The simplified model of systemic approach is based on the notion that respondents or clients might limit or broadly provide information regarding their problems. It is on this basis that systemic questions will be categorized under those that broaden a respondents understanding by drawing connections to life or relationship contexts, and those that limit generalizations by a respondent by drawing distinctions. Some of those questions will include:

  • Who has most influenced the development of your values and beliefs?
  • In what ways does your spouse and children influence you?
  • Can you say that you share similar values with your spouse? What could be the different values?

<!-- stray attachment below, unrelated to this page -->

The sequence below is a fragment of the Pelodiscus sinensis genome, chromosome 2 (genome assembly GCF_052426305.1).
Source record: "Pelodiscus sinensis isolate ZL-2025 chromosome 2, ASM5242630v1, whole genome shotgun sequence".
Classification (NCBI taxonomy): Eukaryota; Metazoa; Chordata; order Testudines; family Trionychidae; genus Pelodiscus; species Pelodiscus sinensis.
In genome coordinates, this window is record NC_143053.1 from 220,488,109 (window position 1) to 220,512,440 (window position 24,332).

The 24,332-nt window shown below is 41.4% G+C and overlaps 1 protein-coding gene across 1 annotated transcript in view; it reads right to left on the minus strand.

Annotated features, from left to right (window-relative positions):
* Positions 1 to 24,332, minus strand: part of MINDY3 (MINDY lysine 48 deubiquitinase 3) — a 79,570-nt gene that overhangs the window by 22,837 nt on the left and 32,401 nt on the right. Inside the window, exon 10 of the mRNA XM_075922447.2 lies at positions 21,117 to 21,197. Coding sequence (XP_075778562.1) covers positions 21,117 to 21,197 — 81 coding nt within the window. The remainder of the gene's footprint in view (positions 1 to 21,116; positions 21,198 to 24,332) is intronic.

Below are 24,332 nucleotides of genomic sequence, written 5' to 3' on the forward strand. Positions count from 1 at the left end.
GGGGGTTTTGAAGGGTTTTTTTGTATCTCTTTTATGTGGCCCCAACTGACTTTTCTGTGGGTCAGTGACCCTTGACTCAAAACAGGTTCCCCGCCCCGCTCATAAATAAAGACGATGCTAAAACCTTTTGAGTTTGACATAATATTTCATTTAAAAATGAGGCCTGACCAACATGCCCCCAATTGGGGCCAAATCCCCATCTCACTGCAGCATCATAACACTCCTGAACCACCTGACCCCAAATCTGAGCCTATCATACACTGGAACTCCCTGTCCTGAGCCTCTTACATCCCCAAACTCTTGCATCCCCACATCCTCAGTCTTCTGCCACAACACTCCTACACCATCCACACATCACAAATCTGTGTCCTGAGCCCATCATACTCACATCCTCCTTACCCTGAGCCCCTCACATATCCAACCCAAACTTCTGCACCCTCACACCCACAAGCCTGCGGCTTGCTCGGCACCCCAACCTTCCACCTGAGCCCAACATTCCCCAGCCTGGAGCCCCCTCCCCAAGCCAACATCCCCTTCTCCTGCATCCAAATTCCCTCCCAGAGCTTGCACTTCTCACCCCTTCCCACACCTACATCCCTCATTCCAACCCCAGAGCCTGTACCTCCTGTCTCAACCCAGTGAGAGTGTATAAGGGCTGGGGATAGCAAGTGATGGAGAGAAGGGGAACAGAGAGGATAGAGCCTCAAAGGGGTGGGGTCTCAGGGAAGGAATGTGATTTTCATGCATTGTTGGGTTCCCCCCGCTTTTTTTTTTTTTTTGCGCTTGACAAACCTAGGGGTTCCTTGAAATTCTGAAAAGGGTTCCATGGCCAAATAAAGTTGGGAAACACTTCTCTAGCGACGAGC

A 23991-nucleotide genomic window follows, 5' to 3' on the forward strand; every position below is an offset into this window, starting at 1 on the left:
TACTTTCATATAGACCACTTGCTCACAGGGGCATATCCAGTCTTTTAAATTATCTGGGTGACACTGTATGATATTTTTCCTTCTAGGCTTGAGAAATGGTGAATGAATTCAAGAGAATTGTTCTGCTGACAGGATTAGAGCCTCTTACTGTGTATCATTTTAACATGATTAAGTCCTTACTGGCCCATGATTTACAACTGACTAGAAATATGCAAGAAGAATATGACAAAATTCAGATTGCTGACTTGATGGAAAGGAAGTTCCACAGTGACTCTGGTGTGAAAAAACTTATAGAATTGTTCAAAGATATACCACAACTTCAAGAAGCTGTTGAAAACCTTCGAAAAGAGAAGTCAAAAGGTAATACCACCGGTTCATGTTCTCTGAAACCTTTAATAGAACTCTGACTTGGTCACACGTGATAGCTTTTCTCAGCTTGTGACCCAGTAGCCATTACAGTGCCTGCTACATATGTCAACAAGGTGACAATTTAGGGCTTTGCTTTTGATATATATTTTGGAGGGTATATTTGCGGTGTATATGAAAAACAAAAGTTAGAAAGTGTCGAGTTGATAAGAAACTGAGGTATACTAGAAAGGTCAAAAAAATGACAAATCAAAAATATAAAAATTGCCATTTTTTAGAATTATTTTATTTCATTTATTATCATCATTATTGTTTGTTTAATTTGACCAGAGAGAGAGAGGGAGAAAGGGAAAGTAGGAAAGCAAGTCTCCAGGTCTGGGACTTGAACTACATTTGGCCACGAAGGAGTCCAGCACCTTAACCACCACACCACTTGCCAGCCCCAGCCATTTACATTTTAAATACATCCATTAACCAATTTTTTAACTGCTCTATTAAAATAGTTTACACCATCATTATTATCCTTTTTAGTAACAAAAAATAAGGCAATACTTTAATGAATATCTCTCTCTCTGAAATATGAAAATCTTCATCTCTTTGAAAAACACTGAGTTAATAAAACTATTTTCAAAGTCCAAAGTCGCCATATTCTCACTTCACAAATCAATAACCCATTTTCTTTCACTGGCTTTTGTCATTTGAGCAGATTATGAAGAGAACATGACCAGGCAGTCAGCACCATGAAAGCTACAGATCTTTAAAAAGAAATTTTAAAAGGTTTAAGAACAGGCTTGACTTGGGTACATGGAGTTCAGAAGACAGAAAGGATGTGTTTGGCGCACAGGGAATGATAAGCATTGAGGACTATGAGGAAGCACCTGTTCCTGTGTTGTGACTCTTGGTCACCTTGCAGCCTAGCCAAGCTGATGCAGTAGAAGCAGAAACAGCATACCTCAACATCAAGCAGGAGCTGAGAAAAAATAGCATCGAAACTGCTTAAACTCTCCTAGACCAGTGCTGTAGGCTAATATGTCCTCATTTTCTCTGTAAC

• What is your explanation for this difference?
  • Who do you think shares most of your values?
  • What does marriage mean to you?
  • If you would have been married to a different spouse, would your life have been better or worse? How about your dreams, goals and work, would they have been better or worse?
  • What would you do differently to improve the relationship between you and your spouse?

Systemic and circular questions involve more than one person. These questions as reflected above are ranked in feelings and thoughts, enquire about possible futures and relationships and seek to generate definitions. Besides, they also seek alternative perspectives and allow the attaining of different viewpoints. The disadvantage of this model is that it creates difficulties in raising awareness on behavior and tracking problems in a neutral manner.